Tuesday, February 22, 2011

Revolutions in Egypt, Tunisia, Yemen, Bahrain, Libya, Algeria....and the Revolutions of 1848, A couple of book suggestions

I've been thinking about the Revolutions of 1848 in Europe as a great source of insight into what is happening today in the Middle East and North Africa.  Today, Anne Applebaum in the Washington Post suggests that the 1848 upheaval is a better period of history to study to better understand what is happening today, and I agree.  Stop thinking the fall of the Berlin Wall and the collapse of the Soviet Union in the late 1980's, what is happening today is more in line with what happened in Europe in 1848! 

Map of the Revolutions of 1848
The 1848 revolutions across Europe, propelled forward by the rising middle class in partnership with the impoverished classes, reacting to spikes and shortages in food prices, annoying hereditary monarchies, growing nationalist tendencies calling for unification (Germany and Italy), a general movement towards participatory democracy and a more liberal political system, resulted in the first steps towards the modern era.  The 1848 revolutions were not all successful or immediate, but they did start the reform and modernization of impacted nations.  Like 1848, I doubt that today's revolutions and reforms across the Middle East and North Africa will result in immediate Utopia.  More likely, these rebellions and revolutions will usher in a period of change that will sometimes be positive, sometimes negative but all, eventually resulting in dramatic change in governance and hopefully a new era of stability where freedom and democracy is the norm.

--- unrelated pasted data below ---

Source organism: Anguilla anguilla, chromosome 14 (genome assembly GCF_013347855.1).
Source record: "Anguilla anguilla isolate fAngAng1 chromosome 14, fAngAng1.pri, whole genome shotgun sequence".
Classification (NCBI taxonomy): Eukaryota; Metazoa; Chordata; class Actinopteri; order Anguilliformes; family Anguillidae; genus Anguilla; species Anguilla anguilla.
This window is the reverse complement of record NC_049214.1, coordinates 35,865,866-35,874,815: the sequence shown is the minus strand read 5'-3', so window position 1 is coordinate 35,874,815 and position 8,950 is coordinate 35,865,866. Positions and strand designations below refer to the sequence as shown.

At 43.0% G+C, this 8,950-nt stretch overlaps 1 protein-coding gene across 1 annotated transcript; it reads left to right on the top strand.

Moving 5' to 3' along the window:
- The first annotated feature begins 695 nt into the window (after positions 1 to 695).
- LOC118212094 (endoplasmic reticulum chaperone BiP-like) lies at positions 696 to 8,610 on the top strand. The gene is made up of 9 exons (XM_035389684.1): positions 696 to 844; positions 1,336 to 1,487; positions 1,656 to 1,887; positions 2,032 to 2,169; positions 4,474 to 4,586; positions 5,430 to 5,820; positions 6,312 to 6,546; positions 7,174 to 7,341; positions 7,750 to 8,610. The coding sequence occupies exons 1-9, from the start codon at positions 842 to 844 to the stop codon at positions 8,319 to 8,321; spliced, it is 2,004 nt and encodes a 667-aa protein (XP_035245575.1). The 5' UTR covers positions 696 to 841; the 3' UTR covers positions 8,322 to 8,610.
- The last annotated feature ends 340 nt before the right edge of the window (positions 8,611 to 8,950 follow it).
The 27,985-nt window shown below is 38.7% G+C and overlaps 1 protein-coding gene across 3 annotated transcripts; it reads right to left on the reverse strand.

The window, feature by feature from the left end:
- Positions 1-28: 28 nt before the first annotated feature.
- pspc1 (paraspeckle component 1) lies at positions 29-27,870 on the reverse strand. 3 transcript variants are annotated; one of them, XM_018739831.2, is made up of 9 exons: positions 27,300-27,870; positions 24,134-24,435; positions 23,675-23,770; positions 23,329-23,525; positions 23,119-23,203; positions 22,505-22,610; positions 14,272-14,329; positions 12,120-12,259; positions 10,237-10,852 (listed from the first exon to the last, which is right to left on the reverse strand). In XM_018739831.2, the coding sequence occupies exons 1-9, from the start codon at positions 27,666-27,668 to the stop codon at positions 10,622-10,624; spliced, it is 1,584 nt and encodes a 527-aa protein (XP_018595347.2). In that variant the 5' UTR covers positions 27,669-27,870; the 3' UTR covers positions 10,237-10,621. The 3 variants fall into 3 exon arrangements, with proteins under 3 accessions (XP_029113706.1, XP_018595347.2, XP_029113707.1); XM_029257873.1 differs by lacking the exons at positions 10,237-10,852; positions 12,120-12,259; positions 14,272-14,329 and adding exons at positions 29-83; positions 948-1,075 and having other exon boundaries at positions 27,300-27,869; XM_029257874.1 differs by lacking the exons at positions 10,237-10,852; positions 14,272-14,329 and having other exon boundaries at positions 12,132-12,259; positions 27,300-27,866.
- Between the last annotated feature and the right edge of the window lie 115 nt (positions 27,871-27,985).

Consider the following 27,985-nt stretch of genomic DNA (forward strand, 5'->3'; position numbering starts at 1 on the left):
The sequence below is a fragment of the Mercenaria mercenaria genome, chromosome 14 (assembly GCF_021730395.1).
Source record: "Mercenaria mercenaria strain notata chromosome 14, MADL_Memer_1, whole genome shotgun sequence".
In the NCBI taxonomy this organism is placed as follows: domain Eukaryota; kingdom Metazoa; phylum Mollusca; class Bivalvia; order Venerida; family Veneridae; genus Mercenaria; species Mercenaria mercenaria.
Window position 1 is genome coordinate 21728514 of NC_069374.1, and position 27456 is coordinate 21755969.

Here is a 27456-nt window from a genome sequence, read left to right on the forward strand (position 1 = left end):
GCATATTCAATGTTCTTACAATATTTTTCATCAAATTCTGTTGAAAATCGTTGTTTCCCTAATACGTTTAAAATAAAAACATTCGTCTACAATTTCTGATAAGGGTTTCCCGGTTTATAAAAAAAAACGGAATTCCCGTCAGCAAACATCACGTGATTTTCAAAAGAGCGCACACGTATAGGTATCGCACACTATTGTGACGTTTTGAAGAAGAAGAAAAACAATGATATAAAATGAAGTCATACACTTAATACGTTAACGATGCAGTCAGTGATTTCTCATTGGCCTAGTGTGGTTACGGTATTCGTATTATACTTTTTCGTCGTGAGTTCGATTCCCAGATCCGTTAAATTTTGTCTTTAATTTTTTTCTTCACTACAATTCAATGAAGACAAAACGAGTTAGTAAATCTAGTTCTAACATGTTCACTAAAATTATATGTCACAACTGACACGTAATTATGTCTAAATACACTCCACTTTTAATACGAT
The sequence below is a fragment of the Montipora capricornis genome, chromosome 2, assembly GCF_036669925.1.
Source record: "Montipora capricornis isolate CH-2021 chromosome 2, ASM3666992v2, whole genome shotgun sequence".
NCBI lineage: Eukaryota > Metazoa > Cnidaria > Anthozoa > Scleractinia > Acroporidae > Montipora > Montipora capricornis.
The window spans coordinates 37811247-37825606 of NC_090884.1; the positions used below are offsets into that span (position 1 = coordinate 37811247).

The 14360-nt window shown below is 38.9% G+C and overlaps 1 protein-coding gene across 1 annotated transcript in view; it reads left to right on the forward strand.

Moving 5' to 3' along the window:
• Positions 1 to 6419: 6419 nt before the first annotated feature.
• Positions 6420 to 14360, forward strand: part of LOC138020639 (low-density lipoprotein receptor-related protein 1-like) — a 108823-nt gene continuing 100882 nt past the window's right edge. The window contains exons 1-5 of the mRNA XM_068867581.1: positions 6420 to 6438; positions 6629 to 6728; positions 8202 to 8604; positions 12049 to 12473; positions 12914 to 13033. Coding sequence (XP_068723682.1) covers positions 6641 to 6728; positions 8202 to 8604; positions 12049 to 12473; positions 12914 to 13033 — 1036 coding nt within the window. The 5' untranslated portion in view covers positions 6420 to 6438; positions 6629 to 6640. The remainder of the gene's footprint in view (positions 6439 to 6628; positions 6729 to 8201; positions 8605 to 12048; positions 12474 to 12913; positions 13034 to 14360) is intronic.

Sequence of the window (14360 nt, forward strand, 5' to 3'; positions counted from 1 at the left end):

If you an unfamiliar with the revolutions of 1848 there is no better time than now to become acquainted with the era and actors.  Here are two titles that seem appropriate and would be solid additions to any private library.

Penelope Smith Robertson, The Revolutions of 1848:  A Social History, Princeton University Press, 1952, 1967 (1st Princeton paperback edition), 1968 (2nd Princeton Paperback edition).  This is a distinguished and major narrative history and tells the story of the peoples and places involved in the 1848 revolutions.  When published it was considered a defining history of this era, continues to be well regarded and remains a standard by which more recent histories are compared.  I would suggest acquiring a first edition, first printing of the 1952 edition.  It is unlikely that serious revisions were undertaken for the paperback releases and in this case, acquiring the original, in fine condition, is a solid addition to a private library.

A recently published book provides an updated overview of the revolutions of 1848 based on the focused research published for the 1998 sesquicentennial.  Mike Rapport, 1848:  Year of Revolution, Basic Books, New York and Lilttle Brown, London, 2008, 2010 (paperback). While the paperback release is the link displayed here, I would suggest that anyone interested in acquiring this title, find a copy in fine condition via the used book marketplace, here.

Adding both titles to a library would created a wonderful set of books about the often marginalized, but very timely, history of the revolutions of 1848.  A wonderful review of the Rapport book, which mentions the Robertson title, can be found here.   

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